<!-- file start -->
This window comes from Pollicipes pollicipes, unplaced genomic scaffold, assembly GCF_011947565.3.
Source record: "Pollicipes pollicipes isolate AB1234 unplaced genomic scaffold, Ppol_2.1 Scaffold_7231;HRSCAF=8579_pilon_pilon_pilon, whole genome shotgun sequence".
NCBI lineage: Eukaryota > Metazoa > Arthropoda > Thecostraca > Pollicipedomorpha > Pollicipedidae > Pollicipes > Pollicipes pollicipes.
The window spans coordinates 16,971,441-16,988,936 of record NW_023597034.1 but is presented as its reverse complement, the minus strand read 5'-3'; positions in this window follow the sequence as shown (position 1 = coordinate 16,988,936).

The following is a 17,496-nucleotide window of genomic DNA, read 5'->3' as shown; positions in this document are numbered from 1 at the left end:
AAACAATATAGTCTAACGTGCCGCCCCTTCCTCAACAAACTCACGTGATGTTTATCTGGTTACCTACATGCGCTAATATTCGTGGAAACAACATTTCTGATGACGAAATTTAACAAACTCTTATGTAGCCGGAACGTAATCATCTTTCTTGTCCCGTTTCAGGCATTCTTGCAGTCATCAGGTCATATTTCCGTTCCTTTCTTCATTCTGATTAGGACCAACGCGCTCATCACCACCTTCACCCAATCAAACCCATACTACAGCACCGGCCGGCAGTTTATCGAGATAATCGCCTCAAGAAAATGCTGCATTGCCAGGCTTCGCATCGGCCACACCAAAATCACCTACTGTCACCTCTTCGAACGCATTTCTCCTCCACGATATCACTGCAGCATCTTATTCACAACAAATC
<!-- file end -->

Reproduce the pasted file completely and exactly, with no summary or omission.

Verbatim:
This window comes from Pollicipes pollicipes, unplaced genomic scaffold, assembly GCF_011947565.3.
Source record: "Pollicipes pollicipes isolate AB1234 unplaced genomic scaffold, Ppol_2.1 Scaffold_7231;HRSCAF=8579_pilon_pilon_pilon, whole genome shotgun sequence".
NCBI lineage: Eukaryota > Metazoa > Arthropoda > Thecostraca > Pollicipedomorpha > Pollicipedidae > Pollicipes > Pollicipes pollicipes.
The window spans coordinates 16,971,441-16,988,936 of record NW_023597034.1 but is presented as its reverse complement, the minus strand read 5'-3'; positions in this window follow the sequence as shown (position 1 = coordinate 16,988,936).

The following is a 17,496-nucleotide window of genomic DNA, read 5'->3' as shown; positions in this document are numbered from 1 at the left end:
AAACAATATAGTCTAACGTGCCGCCCCTTCCTCAACAAACTCACGTGATGTTTATCTGGTTACCTACATGCGCTAATATTCGTGGAAACAACATTTCTGATGACGAAATTTAACAAACTCTTATGTAGCCGGAACGTAATCATCTTTCTTGTCCCGTTTCAGGCATTCTTGCAGTCATCAGGTCATATTTCCGTTCCTTTCTTCATTCTGATTAGGACCAACGCGCTCATCACCACCTTCACCCAATCAAACCCATACTACAGCACCGGCCGGCAGTTTATCGAGATAATCGCCTCAAGAAAATGCTGCATTGCCAGGCTTCGCATCGGCCACACCAAAATCACCTACTGTCACCTCTTCGAACGCATTTCTCCTCCACGATATCACTGCAGCATCTTATTCACAACAAATC